This week we welcome over 450 delegates from around the world to the Basque Country for the annual global conference of The Competitiveness Institute (TCI Network). This year’s conference seeks to address the critical issue of how to construct place-based competitiveness in times of rapid global change. Putting the conference together has been a real team effort, combining enormous amounts of energy and ideas from a whole range of stakeholders. The many months of planning, alongside other related research projects I have been working on recently, have led to some personal reflections on what it means to build place-based competitiveness.
While it is common to talk about corporate strategies, it is much less common to analyse territorial strategies. This is perhaps strange given that cities, regions and nations are building blocks of the world economy. Competitiveness is essentially constructed from place: people, firms and other institutions all need the right environment to thrive, and yet it is they themselves that must create that environment in the places where they are based.
Indeed, while part of the international scrutiny of the Spanish economy in recent months has focused on the problems of devolving policy competences to regions, there are in fact large advantages from regions and cities taking control of policy if coordination issues can be overcome. In particular, well-functioning regions and cities bring decision-making closer to the people and firms that make up the economy, and can enhance accountability, efficiency and the chances of making the right decisions to boost competitiveness. See for example the conclusions of this recent ESPON project regarding cities and territorial development in Europe.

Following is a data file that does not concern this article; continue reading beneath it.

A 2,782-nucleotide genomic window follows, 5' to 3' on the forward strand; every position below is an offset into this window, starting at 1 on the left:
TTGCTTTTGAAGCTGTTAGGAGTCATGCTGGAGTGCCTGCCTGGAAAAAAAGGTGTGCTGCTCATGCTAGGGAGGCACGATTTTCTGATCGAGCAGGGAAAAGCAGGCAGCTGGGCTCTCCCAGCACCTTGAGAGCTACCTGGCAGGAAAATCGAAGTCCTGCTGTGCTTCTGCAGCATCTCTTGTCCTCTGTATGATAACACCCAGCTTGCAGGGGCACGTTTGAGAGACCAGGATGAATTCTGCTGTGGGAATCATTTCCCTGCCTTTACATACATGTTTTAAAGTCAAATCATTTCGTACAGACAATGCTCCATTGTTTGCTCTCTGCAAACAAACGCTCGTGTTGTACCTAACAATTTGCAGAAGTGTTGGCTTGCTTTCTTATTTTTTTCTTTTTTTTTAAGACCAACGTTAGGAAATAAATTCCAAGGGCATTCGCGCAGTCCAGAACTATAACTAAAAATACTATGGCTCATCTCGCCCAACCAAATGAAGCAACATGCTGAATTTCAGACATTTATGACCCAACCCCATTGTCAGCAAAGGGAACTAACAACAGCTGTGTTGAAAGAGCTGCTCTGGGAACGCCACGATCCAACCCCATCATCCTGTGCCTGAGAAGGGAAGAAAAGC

So what makes for a successful region or city? The key is to harness the creativity and energy of its people and firms towards a common set of goals. Above all it is important that there exists a coherent and evolving strategy with which government policies can be flexibly aligned. This is where regions have a big advantage, as such strategies are much more difficult to construct at national level, where there is more geographical (and sometimes cultural) distance and less opportunity for face-to-face interaction between stakeholders.
As with corporate strategy, the central issue when it comes to constructing a territorial strategy is the type of soicioeconomic activities that should be developed, both now and in the future. Experience in different parts of the world has uncovered some guiding principles. Firstly, a territorial strategy should build from what is already there; it is much easier to develop new activities from existing strengths. Secondly, it is important not to specialize too much in one activity; this leaves the region vulnerable to changes in demand, prices, technologies, etc..
In general, evidence suggests that successful regional strategies are based on an ‘intelligent diversification’ that seeks and creates synergies across different socioeconomic activities. These synergies strengthen the productive and social texture of the region, making it both more resilient to changing circumstances and more innovative. To achieve this, an inclusive process that builds linkages between different stakeholders is critical. While never an easy process, it should encourage continual exchange of ideas and visioning of the shape of the future economy to ensure that the region is always one step ahead and, most importantly, heading where it wants to go.
It is exciting to think that right now people are travelling from around the world to convene in the Basque Country to discuss these sorts of issues, and I am looking forward to learning a lot from the discussions and sharing of experiences over the coming days. Indeed, while place is important in constructing competitiveness, transcending place through such global networks of mutual learning is equally important and should be a key part of any territorial strategy.
A shorter version of these reflections was published in Spanish as an opinion article in elconomista.es.